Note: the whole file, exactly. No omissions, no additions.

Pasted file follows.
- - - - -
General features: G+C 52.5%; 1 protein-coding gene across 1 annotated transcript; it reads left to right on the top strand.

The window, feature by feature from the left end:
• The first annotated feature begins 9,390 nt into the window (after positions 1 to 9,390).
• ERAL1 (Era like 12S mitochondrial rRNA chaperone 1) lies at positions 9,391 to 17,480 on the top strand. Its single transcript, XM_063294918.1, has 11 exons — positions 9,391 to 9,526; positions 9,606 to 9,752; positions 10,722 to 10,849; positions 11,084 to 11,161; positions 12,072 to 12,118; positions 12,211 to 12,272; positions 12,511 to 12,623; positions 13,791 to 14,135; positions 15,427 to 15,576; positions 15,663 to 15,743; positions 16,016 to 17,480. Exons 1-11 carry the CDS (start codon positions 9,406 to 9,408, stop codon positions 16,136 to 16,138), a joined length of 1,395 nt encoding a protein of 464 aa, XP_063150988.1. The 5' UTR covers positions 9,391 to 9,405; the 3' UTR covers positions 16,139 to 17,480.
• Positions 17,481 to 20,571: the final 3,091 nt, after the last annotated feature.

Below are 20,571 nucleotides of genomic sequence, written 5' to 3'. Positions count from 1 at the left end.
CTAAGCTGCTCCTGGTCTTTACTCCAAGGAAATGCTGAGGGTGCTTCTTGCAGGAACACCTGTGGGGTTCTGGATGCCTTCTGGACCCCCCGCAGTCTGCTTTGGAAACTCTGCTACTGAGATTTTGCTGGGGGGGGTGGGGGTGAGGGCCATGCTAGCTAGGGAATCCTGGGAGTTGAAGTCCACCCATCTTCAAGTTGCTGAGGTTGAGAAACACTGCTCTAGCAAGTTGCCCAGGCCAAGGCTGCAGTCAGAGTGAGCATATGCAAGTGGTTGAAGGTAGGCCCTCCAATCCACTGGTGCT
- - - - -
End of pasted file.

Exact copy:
General features: G+C 52.5%; 1 protein-coding gene across 1 annotated transcript; it reads left to right on the top strand.

The window, feature by feature from the left end:
• The first annotated feature begins 9,390 nt into the window (after positions 1 to 9,390).
• ERAL1 (Era like 12S mitochondrial rRNA chaperone 1) lies at positions 9,391 to 17,480 on the top strand. Its single transcript, XM_063294918.1, has 11 exons — positions 9,391 to 9,526; positions 9,606 to 9,752; positions 10,722 to 10,849; positions 11,084 to 11,161; positions 12,072 to 12,118; positions 12,211 to 12,272; positions 12,511 to 12,623; positions 13,791 to 14,135; positions 15,427 to 15,576; positions 15,663 to 15,743; positions 16,016 to 17,480. Exons 1-11 carry the CDS (start codon positions 9,406 to 9,408, stop codon positions 16,136 to 16,138), a joined length of 1,395 nt encoding a protein of 464 aa, XP_063150988.1. The 5' UTR covers positions 9,391 to 9,405; the 3' UTR covers positions 16,139 to 17,480.
• Positions 17,481 to 20,571: the final 3,091 nt, after the last annotated feature.

Below are 20,571 nucleotides of genomic sequence, written 5' to 3'. Positions count from 1 at the left end.
CTAAGCTGCTCCTGGTCTTTACTCCAAGGAAATGCTGAGGGTGCTTCTTGCAGGAACACCTGTGGGGTTCTGGATGCCTTCTGGACCCCCCGCAGTCTGCTTTGGAAACTCTGCTACTGAGATTTTGCTGGGGGGGGTGGGGGTGAGGGCCATGCTAGCTAGGGAATCCTGGGAGTTGAAGTCCACCCATCTTCAAGTTGCTGAGGTTGAGAAACACTGCTCTAGCAAGTTGCCCAGGCCAAGGCTGCAGTCAGAGTGAGCATATGCAAGTGGTTGAAGGTAGGCCCTCCAATCCACTGGTGCT